Mr Clegg, the leader of the Liberal Democrat Party which is the junior partner in the UK Coalition government with David Cameron's Conservatives, said that the Conservatives had been 'fixated' on meeting the commitment to reduce immigration to below 100,000 annually and that this had made it harder for the government to tackle problems in the UK's immigration system.
However, he added 'Thankfully the Conservatives have now softened their attachment to the net migration target and backed away from 'tens of thousands' – omitted entirely, for example, from the Prime Minister's immigration article [in The Daily Telegraph] last week.'
The 'tens of thousands' commitment was first made In January 2010 when Mr Cameron was leader of the opposition, when he appeared one Sunday Morning on the Andrew Marr Show on BBC television, a political chat show.
Mr Cameron promised that, if he was elected Prime Minister, he would reduce net immigration into the UK from the then level of over 250,000 per year to 'tens of thousands' a year by the time of the next election in 2015.
However, following the general election of 2010 in which the Conservatives entered into Coalition with the Liberal Democrats, many will be surprised to know, that the 'tens of thousands' pledge was never adopted as Coalition Government policy.
Nick Clegg described the promise as 'a fallacy' which did not provide a proper test of the government's success in limiting immigration.
On Tuesday 5th August, Mr Clegg made a speech in London in which he said 'I made sure the 'tens of thousands' pledge wasn't in the Coalition Agreement because it's unrealistic; because it's based on a fallacy: if a million Brits leave and a million migrants come you get net migration of zero – does that mean you've done the job?'
Net annual immigration is calculated by firstly taking the number of people who arrived in the country as migrants over a given year (immigrants) and then subtracting from this figure the number of people who leave the country as migrants over the same period (emigrants). The difference is the net immigration figure.
So, as Mr Clegg points out, the promise to reduce the net immigration figure does not necessarily mean very much. It does not necessarily mean that you have reduced the levels of immigration into the UK.
Mr Clegg said that the target had actually got in the way of implementing effective immigration reform. However now, with the target being scrapped, Mr Clegg hopes to focus on a more realistic immigration policy.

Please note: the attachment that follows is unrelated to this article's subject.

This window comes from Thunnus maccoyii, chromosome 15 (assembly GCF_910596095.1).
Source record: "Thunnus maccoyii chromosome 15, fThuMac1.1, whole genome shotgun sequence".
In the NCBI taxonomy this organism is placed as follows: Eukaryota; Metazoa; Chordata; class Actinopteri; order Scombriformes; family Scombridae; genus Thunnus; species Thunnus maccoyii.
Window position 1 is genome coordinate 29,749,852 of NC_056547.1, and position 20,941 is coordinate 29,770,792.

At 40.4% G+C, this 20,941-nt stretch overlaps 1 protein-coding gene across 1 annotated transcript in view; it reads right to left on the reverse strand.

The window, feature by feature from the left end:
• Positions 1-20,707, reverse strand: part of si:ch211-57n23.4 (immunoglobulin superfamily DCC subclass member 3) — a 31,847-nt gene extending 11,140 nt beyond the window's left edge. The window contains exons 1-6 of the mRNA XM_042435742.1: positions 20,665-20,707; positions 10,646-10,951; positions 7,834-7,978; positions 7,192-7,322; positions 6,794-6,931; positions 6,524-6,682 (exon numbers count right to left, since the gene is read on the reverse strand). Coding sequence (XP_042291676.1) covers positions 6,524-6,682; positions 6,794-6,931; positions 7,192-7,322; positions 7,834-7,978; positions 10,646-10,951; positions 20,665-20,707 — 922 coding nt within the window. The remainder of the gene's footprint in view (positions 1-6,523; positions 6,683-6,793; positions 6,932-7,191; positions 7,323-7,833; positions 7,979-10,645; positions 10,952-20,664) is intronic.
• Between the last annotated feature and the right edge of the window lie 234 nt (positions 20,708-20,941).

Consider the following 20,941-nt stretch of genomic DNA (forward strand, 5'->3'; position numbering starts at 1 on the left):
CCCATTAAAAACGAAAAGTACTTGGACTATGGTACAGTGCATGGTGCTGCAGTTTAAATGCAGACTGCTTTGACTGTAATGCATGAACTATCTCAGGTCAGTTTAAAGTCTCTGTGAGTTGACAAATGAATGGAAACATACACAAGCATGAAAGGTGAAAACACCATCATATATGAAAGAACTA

In fact, until recently, few people realised the distinction between Conservative Policy and government policy. The Home Secretary and the Immigration minister are in the Conservative Party and since 2010 have taken steps to reach the 'tens of thousands' target.
But, last year, the Liberal Democrat Business Secretary Vince Cable said that the 'tens of thousands' policy was a Conservative, not a Coalition, policy. Now, with the next election approaching, Mr Clegg wants to make the distinction clear again in the hope of electoral advantage.
Mr Clegg also attacked the Labour Party's record on immigration. He said that the Coalition had from the previous Labour government inherited an immigration system which was 'in utter disarray.'
Since Mr Clegg spoke, the chairman of the Conservative Party, Grant Shapps MP, has attacked Mr Clegg's 'hypocrisy.' Mr Shapps says that the government does intend to reduce immigration to below 100,000 per year.
He told The Daily Mail paper, 'The surprising thing about it is that he has never raised any of these concerns that I am aware of privately over the last few years. What's more, he has actively blocked several of the common sense straightforward assessments... he's stood in the way of those things happening - for example blocked our calls to rein in EU migration.'
'It's very strange. You would have thought even in the background, in private you might have heard some of these things. I thought it was an extraordinary speech to make.'
If the 'tens of thousands' target remains Conservative (or perhaps government) policy, then things are not going very well. The government has introduced numerous measures over the last four years to cut immigration. By 2013, it had had some success and net immigration had fallen by about 100,000 annually to just over 150,000 annually.
But, since then, immigration has actually risen. The latest figures show that net immigration in the year to March 2014 was 212,000; only 40,000 less than at the last election. Some migration experts predict that the next figures might be even higher, virtually back to the levels under Labour.
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